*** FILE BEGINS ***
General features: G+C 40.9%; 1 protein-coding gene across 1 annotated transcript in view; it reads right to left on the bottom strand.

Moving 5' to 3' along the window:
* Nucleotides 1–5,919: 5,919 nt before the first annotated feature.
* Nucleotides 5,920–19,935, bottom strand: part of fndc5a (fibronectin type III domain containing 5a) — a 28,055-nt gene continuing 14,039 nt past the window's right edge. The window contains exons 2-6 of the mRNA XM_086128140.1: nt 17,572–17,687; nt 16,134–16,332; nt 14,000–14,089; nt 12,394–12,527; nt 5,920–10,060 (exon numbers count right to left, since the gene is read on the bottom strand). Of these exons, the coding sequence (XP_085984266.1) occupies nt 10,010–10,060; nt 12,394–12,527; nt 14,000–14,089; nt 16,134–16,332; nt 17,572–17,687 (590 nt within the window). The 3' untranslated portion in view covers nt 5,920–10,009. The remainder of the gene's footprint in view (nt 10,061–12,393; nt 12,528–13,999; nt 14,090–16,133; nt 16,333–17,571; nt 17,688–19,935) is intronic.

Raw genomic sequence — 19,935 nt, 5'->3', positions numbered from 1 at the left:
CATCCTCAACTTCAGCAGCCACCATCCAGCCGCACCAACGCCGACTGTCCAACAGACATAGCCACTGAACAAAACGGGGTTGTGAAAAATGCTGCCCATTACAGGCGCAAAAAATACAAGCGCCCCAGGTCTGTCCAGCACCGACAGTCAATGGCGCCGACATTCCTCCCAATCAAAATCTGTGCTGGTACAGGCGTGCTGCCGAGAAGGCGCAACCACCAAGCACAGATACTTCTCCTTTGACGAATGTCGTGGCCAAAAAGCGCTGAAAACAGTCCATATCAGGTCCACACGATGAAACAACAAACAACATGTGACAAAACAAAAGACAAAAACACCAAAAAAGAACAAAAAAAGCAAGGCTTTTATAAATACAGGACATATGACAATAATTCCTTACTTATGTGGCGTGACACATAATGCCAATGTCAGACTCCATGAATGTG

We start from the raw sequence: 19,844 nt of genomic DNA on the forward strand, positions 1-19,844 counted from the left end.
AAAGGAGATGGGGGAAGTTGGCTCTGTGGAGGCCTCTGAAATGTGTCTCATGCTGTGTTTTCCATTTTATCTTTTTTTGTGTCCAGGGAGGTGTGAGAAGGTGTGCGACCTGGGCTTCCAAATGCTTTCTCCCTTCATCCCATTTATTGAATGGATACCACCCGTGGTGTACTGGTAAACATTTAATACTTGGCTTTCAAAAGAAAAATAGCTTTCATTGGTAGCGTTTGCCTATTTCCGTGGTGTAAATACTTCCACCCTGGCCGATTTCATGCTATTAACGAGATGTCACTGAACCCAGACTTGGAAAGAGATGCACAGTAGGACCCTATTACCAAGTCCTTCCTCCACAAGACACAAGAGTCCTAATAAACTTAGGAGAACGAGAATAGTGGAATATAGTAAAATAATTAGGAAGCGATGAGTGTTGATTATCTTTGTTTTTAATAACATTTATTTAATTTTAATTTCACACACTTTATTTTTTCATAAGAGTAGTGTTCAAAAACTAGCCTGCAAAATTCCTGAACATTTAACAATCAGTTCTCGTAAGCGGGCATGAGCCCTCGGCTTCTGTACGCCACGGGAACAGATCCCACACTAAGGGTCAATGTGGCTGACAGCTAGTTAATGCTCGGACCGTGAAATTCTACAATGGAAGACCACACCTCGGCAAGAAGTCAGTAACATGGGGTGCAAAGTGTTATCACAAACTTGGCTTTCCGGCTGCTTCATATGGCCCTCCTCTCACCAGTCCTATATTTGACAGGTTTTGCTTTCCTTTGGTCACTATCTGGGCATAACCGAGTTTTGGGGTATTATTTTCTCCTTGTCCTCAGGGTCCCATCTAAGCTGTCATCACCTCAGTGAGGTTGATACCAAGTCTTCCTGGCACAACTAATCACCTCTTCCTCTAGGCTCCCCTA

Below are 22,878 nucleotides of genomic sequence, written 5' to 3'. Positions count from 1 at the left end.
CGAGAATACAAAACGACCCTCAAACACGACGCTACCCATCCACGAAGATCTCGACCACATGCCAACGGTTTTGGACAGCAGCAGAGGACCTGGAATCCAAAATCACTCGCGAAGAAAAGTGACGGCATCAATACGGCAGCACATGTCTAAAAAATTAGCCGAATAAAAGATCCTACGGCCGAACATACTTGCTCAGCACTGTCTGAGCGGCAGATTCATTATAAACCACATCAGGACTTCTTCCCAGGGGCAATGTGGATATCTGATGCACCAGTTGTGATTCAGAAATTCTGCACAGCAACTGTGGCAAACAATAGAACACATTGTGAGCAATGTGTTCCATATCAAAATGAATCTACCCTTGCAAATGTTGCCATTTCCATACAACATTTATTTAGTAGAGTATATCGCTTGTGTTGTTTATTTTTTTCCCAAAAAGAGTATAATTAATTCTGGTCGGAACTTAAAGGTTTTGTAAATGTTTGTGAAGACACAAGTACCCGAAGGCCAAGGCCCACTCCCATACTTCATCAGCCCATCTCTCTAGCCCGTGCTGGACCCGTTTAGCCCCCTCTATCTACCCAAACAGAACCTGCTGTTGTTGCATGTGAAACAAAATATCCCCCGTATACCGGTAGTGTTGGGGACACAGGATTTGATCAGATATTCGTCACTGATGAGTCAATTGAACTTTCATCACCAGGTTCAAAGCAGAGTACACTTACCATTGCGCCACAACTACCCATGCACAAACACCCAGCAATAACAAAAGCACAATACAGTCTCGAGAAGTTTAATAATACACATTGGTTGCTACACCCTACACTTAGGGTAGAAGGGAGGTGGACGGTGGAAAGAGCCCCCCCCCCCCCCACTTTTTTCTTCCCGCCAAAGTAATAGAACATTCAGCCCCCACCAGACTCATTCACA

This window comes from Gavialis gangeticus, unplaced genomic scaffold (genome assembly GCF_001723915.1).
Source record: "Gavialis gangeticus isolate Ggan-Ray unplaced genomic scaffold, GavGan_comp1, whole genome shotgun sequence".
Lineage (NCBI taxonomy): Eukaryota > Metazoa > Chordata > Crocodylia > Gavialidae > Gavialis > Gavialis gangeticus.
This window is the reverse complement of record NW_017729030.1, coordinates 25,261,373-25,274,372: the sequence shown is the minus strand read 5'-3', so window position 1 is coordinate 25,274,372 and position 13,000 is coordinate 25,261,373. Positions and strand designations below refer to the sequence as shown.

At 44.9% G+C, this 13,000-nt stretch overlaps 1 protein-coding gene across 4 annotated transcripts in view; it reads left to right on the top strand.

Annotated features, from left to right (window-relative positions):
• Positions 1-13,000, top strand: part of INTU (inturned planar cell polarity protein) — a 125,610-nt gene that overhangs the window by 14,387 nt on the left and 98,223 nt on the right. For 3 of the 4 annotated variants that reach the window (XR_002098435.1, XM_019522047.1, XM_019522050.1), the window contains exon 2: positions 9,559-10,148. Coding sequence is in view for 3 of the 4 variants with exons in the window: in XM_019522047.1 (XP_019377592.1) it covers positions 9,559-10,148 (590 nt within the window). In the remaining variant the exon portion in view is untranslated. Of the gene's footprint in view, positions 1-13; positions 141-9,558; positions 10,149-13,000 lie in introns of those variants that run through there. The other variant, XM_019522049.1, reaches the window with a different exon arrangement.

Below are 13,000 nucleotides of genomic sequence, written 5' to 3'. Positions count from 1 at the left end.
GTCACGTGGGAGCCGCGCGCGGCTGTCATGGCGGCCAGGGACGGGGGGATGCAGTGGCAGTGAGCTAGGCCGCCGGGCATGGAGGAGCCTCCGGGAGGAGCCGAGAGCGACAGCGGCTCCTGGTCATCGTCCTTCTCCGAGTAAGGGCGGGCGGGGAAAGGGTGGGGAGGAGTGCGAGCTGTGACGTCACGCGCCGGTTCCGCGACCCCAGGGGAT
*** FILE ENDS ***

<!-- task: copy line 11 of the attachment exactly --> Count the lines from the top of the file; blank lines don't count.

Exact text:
This window comes from Gavialis gangeticus, unplaced genomic scaffold (genome assembly GCF_001723915.1).